I got my license in 2005, and have used it ever since. I have taught sailing for a variety of schools in the Chesapeake Bay
area and - in the interest of full disclosure - I taught OUPV and Master's classes
in Virginia and North Carolina
for three or four years.
Having said that, my recommendation would be that, unless you have a career path in mind that requires a license or you already have a job lined up, don't bother with the license.
The Coast Guard has, for all intents and purposes, turned over the education and testing parts
of the license to the private companies. The private companies use the Coast Guard's database of questions to create tests, which they then teach to. The tests that they create are comprehensive - the Coast Guard requires that - but the courses focus on the material you need to know to pass the tests.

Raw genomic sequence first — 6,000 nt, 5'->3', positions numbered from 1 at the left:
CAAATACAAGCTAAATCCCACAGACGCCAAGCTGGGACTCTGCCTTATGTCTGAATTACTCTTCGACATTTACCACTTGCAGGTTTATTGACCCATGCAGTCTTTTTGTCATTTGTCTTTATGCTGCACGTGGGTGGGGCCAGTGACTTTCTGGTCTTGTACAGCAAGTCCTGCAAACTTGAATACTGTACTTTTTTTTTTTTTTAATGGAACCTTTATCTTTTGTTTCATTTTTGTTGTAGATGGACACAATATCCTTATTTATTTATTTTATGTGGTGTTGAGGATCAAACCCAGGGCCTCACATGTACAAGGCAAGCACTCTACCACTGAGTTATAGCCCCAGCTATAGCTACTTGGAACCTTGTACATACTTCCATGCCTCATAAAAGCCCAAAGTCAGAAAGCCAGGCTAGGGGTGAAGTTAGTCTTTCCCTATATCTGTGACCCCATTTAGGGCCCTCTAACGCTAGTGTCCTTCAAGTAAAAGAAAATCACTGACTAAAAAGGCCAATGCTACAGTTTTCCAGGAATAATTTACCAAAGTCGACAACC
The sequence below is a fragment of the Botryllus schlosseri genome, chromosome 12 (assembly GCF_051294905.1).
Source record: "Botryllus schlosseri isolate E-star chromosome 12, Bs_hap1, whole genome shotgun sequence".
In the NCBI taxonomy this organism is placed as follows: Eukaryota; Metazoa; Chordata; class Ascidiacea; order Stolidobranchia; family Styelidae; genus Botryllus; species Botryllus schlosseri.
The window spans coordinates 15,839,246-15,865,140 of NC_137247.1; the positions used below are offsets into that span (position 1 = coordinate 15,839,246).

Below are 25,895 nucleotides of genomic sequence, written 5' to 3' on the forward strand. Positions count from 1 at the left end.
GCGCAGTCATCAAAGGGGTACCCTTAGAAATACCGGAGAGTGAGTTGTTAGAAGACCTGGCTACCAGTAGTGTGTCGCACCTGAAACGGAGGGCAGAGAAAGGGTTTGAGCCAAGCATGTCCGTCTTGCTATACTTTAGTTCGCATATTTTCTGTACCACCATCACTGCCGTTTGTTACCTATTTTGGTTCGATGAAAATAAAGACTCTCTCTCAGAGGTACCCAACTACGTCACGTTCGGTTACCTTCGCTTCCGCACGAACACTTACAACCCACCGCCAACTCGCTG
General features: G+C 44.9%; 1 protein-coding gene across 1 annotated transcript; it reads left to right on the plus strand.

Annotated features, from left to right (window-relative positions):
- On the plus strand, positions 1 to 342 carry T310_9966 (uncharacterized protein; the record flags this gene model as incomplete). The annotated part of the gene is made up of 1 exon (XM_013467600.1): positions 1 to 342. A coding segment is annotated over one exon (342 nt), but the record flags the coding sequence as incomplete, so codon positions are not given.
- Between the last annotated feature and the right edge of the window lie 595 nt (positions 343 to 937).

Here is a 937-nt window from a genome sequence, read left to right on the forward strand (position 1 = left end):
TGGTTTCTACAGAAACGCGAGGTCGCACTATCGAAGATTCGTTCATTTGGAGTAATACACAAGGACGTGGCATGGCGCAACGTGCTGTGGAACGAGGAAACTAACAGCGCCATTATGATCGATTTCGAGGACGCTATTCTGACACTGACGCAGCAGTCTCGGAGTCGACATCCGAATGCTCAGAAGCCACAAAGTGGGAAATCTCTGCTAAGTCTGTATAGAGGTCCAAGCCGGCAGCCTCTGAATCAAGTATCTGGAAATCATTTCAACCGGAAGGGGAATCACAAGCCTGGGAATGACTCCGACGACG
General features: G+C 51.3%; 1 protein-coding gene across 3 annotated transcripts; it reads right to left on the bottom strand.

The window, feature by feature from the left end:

The OUPV test consists of four sections - Rules of the Road, General Navigation
, Plotting and Deck
Operations. The first three are important information, but you can get just as good an education from the Coast Guard Auxiliary's courses on basic seamanship and basic coastal navigation
and a fraction of the cost. As for Deck
Operations, the course of study is a hodge-podge of things like how to use a radio
and how a diesel engine
works. There are some good sections on fire-fighting and basic damage control, but again, you can get the same education (or better) through any of a half-dozen organizations.
Finally, in addition to the cost of the classwork, you have to get a Transportation Worker's Identification card, undergo a physical and document sea time, all of which costs time or money
. All in, a license is going to set you back $1,000 or more and, unless you are making money
with it, you can get the same value elesewhere.